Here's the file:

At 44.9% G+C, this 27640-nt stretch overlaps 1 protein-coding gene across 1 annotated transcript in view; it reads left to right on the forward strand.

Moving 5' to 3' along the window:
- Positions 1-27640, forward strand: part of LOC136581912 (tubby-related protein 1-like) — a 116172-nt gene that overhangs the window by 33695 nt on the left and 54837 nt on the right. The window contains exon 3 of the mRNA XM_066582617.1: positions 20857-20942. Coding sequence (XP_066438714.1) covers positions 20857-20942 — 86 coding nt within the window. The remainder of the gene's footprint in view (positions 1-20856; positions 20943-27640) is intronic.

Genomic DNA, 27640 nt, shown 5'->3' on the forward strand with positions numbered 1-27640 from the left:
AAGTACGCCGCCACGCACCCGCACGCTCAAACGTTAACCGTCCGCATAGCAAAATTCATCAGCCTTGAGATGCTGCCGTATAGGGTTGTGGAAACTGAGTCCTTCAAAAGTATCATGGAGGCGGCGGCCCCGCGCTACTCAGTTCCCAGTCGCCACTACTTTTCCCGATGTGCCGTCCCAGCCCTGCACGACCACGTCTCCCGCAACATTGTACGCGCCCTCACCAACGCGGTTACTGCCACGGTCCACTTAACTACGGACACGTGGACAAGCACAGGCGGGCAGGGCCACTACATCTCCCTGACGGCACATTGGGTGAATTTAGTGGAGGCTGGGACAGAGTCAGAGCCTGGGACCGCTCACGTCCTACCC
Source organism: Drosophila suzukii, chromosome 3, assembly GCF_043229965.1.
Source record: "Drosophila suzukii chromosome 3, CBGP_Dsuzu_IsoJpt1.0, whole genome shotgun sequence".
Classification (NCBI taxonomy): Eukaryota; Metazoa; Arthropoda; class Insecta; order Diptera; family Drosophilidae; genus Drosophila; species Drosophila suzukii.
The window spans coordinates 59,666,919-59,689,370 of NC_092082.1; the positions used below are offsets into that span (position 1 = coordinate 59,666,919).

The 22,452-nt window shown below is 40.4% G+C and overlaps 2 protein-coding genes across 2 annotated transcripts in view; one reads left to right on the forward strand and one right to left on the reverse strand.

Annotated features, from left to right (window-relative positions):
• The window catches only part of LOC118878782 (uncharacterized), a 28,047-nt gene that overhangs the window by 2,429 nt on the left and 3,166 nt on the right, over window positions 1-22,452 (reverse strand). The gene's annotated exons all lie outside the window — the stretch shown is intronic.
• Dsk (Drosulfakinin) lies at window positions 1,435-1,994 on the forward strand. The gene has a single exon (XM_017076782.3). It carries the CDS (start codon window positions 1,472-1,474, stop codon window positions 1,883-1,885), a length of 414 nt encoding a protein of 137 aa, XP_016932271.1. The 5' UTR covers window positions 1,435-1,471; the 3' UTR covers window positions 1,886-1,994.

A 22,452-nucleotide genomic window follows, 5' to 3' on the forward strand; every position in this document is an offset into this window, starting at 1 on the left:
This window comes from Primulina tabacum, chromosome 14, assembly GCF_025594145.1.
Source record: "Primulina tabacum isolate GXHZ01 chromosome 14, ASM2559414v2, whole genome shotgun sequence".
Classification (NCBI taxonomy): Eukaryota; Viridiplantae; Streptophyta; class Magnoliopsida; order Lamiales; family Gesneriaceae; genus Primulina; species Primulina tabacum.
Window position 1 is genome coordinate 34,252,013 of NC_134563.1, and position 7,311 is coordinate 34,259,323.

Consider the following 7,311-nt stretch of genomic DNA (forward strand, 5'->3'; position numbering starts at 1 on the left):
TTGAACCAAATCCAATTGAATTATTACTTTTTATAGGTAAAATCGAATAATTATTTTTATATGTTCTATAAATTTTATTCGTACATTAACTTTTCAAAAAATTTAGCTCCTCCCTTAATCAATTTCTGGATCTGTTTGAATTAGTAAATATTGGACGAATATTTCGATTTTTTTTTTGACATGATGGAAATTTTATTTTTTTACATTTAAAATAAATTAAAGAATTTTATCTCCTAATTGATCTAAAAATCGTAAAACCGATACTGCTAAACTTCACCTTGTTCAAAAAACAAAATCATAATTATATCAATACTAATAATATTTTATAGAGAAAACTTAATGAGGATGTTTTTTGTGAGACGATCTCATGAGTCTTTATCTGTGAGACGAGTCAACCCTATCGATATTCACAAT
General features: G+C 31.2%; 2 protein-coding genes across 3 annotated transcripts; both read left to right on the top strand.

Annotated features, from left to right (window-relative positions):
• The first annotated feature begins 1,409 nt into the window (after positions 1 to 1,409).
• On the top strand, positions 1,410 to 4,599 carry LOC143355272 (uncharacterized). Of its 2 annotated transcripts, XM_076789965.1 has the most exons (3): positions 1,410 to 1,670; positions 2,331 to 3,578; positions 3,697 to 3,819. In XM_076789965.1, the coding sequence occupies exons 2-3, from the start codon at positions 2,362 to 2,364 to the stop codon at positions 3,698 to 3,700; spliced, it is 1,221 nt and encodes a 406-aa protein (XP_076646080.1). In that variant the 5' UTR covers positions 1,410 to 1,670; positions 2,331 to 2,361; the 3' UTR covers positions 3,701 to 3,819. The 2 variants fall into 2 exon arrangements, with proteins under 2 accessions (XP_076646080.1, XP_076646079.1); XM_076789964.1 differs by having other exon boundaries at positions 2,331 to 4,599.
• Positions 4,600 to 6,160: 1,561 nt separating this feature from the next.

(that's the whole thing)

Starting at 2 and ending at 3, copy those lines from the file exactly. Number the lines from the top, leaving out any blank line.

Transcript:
Moving 5' to 3' along the window:
- Positions 1-27640, forward strand: part of LOC136581912 (tubby-related protein 1-like) — a 116172-nt gene that overhangs the window by 33695 nt on the left and 54837 nt on the right. The window contains exon 3 of the mRNA XM_066582617.1: positions 20857-20942. Coding sequence (XP_066438714.1) covers positions 20857-20942 — 86 coding nt within the window. The remainder of the gene's footprint in view (positions 1-20856; positions 20943-27640) is intronic.